Image courtesy of Lonely Planet
With international art fairs such as Taipei Dangdai recognising the strength in Taiwan’s art market, blue-chip galleries are additionally flocking to Taipei for its inaugural edition. Taipei has also been cited by notable individuals in the art world as an “undiscovered market for collectors” on top of having an “underappreciated art scene”.
Historically, Taiwan’s incredibly rich past includes a 50-year occupation from the 1800s, accounting for some architectural structures that still stand to this day. Now officially the Republic of China, many galleries and institutions in Taiwan seek to bridge gaps between Taiwanese, Chinese, and by extension, international markets.
As Taipei prepares for a surge of international galleries and attendees in 2019, we home in on the galleries, museums and art spaces that constitute its growing arts scene:
Getting around One of the best aspects of life in Taipei is its metro system (MRT), whisking you around the city on the 6 major routes in the Taipei Metro Area. Tickets are also affordable, between NT $20 and NT $60 (about USD $0.65 to USD $1.95). It’s even cheaper if you by a day ticket, or what they call an Easycard. With trains running every 6 to 8 minutes from 6 am to well after 11 pm, the MRT is deemed the most efficient mode of transport around. If you fancy a car however, Uber, along with standard cabs, also operate in the city.
As for its climate, Taipei experiences lows of 8 degrees Celsius from December to February, and highs of around 30 from June to August. Because Taiwan is a relatively small island with a rather large amount of rainfall, be warned that it is susceptible to typhoons from July to September. If you find yourself visiting Taiwan during those periods, do remember to don weather-appropriate outerwear.
Image courtesy of Aki Gallery
Founded in 2002, Aki Gallery began as a multifunctional space that aimed to boost the careers of emerging contemporary artists, whilst hosting well-curated exhibitions. In 2008, Aki Gallery moved to its current location around the Taipei Fine Art Museum vicinity so as to be in closer contact with emerging artists.
Aki Gallery is also the main member of Taiwan Contemporary Art Link (TCAL), which seeks to build an international platform for Taiwanese contemporary art.
NUNU FINE ART
No. 5 Lane 67 Section 1, Jinshan South Rd, Zhongzheng District
Image courtesy of NUNU Fine Art
NUNU FINE ART is a gallery, which, from its inception, introduced many internationally renowned masters of art to Taiwan in an attempt to enhance the vision of contemporary art. NUNU FINE ART continues to exhibit such internationally renowned artists, additionally scheming out experimental projects that are unique to commercial galleries.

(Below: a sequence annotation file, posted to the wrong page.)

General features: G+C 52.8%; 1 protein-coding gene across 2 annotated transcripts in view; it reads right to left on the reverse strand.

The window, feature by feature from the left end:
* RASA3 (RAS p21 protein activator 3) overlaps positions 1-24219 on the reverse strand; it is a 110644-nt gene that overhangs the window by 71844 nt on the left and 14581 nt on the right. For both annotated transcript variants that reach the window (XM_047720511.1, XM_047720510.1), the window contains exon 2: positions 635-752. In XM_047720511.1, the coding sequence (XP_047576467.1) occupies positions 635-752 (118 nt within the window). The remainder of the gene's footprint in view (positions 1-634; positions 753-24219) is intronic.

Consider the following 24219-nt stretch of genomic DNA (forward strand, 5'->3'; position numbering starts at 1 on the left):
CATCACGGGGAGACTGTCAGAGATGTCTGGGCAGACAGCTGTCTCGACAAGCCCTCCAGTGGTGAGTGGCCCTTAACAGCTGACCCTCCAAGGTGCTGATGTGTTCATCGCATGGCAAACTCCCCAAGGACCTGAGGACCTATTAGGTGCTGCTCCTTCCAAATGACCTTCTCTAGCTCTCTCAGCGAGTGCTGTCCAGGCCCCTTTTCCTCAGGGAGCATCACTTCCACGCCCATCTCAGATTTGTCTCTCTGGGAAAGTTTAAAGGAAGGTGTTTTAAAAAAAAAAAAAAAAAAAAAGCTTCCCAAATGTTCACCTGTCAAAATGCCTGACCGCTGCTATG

They have also since launched a new exhibition program platform called NUNU PROJECT, which does not limit the creation of media and forms, inviting artists to connect with local culture.
No.11 Lane 164 Songjiang Rd Zhongshan District
Image courtesy of Powen Gallery
Established by Po-Wen Lee in 2011, this gallery has since been devoted to discovering artists with great potential, aiding through the displaying of their works both in and beyond their gallery space. Powen Gallery prides itself on how they do not hold exhibitions discriminately, with every exhibition adhering to a careful selection process that seeks to showcase the highest caliber of art for their audiences.
No.47-1 Lane 53 Dongnan St. East District Hsinchu City 300
Image courtesy of UP Gallery
Founded in 2009, 絕版影像館Uniquephoto Gallery in Mandarin is Taiwan’s first gallery dedicated to exhibition photography and video works. Founder Yichia Liao is also an artist and photographer and felt the need for an unconventional space that acts as a platform that exposes photography in Taiwan. UP is also the first gallery that introduced the concept of editions to Taiwan.
5F No. 11 Songgao Road
Image courtesy of ESLITE Gallery
ESLITE GALLERY was founded alongside the eslite bookstore in Taipei. The first to dedicate itself to modern and contemporary Chinese art in Taiwan in 1989, ESLITE GALLERY continues to represent major international artists as well as young artists from Greater China. They also collaborate with overseas art spaces, with past collaborations including a Cai Guo-Qiang retrospective at the Taipei Fine Arts Museum.
Lin & Lin Gallery
1F No.16 Dongfeng St
Image courtesy of Lin & Lin Gallery
Established as Lin & Keng Gallery in 1992, Lin & Lin Gallery has consistently focused on the development of Chinese art in its perspective of cultural identity. The gallery promotes but modern and contemporary art, whilst upholding Chinese Culture, continuing to champion the works of new generation artists on the international stage. Due to its active development in broadening the scope of Chinese artists, the art represented by Lin & Lin has found its way into important institutional and private collections around the world.
No. 32 Lane 2 Sec. 6 Zhongshan N. Rd Shilin Dist.
Image courtesy of Chi-Wen Gallery